Questions & Answers
1.Who pays for the wedding?
2.Where do I start with my guest list?
3.Who do we invite if we're getting married abroad?
4.Who sends the invitations and when?
5.Should I set a dress code?
6. What time should the bride & groom get to the ceremony?
7.Do my bridesmaids enter before or after me?
8. What duties do the best man and ushers have?
9.Can my pet dog be part of my wedding?
10.Do we have to have favours?
11.Do we need a receiving line?
12.Should we offer a choice of food?
13.When are the speeches and in what order?
14.When should we register our gift list?
15.Can we ask for cash instead of presents?
More information on
November's topaz is the gem of the good companion and December's turquoise ...
November's topaz is the gem of the good companion and December's turquoise offers the blessing of true contentment. While some couples feel that any cash they have to spare is better invested in buying items for their new home rather than spent on expensive jewellery, some grooms as well as brides-to-be regard a diamond or its carat equivalent in other gems as a girl's best mate.
This sort of investment will hold its value better than cash in the bank and indeed appreciate in value as years go by. They see a good ring as a form of insurance for the bride, which will simultaneously give more pleasure than merely documentary evidence of wealth. It is well worth insuring an engagement ring. It is especially vulnerable to loss - being left on the side of a wash-basin in a public powder room for example in the early days of the engagement when the bride-to-be is still not a one hundred%. used to wearing it.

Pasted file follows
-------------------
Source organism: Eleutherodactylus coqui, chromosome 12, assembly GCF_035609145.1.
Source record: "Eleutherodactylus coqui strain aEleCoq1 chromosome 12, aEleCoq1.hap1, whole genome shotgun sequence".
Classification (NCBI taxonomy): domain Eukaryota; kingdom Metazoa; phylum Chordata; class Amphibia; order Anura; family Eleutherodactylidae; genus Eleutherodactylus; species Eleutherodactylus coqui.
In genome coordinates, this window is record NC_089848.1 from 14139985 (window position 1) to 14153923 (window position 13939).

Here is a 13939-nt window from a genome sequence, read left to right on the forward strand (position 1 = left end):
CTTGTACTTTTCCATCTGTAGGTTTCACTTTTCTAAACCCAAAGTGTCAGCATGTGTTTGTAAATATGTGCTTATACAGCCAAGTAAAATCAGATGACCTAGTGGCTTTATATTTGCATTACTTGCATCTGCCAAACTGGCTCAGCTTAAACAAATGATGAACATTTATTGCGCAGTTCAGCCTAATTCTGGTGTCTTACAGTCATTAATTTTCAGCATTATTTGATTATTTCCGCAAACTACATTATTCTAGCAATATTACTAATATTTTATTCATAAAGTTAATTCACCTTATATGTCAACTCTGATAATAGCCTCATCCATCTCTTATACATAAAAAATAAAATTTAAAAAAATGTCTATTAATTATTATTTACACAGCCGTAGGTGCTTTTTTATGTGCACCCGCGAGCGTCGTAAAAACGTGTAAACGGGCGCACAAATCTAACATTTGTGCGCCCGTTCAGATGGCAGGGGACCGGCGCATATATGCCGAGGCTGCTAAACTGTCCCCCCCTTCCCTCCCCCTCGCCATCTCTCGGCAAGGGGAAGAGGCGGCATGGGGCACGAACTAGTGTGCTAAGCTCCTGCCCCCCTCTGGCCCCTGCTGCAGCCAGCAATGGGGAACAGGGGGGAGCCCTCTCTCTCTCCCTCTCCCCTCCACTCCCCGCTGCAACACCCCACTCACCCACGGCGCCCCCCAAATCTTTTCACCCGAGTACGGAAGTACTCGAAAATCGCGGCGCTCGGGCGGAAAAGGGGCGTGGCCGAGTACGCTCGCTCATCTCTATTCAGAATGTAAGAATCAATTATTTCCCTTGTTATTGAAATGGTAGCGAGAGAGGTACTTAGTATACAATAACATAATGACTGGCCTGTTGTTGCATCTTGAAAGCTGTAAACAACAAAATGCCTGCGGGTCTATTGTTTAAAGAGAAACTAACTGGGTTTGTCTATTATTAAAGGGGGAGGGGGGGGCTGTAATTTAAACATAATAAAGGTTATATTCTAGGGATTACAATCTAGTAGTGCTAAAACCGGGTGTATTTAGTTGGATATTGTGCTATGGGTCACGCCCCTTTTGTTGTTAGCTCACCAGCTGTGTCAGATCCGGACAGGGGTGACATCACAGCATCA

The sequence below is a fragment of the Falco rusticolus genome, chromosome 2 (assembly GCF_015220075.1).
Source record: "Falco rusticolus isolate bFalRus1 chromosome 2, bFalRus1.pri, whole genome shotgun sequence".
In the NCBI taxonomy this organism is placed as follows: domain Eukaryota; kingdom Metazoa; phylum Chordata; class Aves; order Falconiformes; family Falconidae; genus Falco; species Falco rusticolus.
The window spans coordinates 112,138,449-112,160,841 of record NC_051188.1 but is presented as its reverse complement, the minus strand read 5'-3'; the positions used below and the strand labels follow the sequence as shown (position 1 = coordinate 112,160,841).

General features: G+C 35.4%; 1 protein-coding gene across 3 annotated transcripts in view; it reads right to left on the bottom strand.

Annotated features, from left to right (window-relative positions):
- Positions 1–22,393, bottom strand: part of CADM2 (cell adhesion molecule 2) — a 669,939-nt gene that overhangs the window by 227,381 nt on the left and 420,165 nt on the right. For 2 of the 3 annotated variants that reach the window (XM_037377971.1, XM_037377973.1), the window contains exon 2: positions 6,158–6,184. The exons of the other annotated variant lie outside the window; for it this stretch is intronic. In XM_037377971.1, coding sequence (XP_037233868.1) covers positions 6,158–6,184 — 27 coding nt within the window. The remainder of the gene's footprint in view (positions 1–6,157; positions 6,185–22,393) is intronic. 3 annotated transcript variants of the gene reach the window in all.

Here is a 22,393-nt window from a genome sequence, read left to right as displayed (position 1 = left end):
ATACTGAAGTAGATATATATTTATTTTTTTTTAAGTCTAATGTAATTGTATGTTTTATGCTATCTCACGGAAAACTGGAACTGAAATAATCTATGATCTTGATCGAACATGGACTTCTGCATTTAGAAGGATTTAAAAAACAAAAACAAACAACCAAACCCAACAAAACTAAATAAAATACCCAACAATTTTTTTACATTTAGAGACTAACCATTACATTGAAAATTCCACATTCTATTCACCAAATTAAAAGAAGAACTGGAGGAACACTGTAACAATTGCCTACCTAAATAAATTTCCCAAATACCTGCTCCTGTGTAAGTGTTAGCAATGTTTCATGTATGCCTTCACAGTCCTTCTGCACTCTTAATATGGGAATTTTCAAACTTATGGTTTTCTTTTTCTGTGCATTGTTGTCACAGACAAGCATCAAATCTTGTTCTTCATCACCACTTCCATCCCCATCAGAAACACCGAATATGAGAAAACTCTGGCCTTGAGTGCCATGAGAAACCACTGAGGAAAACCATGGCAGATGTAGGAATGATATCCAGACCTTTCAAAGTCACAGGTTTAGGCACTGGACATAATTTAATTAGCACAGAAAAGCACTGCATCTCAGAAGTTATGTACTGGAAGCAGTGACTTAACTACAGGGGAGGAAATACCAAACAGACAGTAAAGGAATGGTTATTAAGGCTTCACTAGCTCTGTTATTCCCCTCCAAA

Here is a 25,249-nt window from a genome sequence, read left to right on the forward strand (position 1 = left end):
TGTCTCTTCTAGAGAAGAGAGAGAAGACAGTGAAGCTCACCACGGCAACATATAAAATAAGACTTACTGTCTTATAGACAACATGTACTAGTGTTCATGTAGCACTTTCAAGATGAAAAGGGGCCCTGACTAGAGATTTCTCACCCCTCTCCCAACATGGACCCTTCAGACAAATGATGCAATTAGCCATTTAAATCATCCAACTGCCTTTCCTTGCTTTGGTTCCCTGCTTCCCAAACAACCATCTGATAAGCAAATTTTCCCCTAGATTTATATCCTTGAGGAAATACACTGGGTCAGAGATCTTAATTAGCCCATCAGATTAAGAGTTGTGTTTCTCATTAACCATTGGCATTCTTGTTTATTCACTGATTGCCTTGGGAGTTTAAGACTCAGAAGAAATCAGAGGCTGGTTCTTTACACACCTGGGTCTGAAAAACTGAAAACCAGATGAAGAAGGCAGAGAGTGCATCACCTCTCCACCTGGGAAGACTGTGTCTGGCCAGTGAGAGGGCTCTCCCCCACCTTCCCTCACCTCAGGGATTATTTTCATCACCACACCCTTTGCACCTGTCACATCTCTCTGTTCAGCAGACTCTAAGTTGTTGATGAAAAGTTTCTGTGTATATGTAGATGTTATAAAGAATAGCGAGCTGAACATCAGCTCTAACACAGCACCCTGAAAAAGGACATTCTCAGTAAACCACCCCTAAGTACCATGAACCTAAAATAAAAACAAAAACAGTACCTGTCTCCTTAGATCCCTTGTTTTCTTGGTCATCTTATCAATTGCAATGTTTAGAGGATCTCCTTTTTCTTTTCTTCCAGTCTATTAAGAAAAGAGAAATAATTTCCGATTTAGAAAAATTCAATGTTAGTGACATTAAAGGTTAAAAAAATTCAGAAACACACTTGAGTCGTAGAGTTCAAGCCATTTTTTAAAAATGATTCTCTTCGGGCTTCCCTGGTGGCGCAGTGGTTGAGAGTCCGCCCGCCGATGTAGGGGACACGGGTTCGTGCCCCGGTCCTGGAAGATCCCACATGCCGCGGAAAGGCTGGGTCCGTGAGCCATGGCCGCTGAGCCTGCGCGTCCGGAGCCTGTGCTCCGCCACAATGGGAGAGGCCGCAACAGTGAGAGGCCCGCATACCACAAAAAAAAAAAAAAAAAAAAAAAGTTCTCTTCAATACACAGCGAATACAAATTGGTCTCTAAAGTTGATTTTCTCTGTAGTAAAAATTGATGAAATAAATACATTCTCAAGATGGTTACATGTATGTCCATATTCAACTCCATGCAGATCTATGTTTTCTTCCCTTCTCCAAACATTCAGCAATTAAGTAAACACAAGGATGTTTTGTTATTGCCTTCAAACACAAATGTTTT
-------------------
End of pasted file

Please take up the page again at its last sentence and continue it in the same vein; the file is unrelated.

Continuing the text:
Whatever a couple's decision about the price of an engagement ring, it will save embarrassment if they decide how much they can afford before they start looking in jewellers' shops. It can save both embarrassment and disappointment for the bride-to-be if the engaged couple frankly state the amount they want to spend to the sales assistant at the start of the transaction, so that he only shows them rings at that price or below. When an engagement is broken by the girl, etiquette demands that she immediatey returns her engagement ring together with any presents of consequence she has received from her fiance.
A school of chivalrous thought once suggested that, because a girl who is jilted can be treated as a cruel figure of fun, or as the subject of scandal, whenever possible it should be allowed to appear that the break stems from her side, rather than the man's, no matter who actually initiated it. This custom is dying out now. When a man breaks off an engagement it is his former fiancee�s entitlement to keep the ring.
In any situation, however, it is extremely bad form for the injured party to demand by email, much less in person, the return of the ring as with any other love token.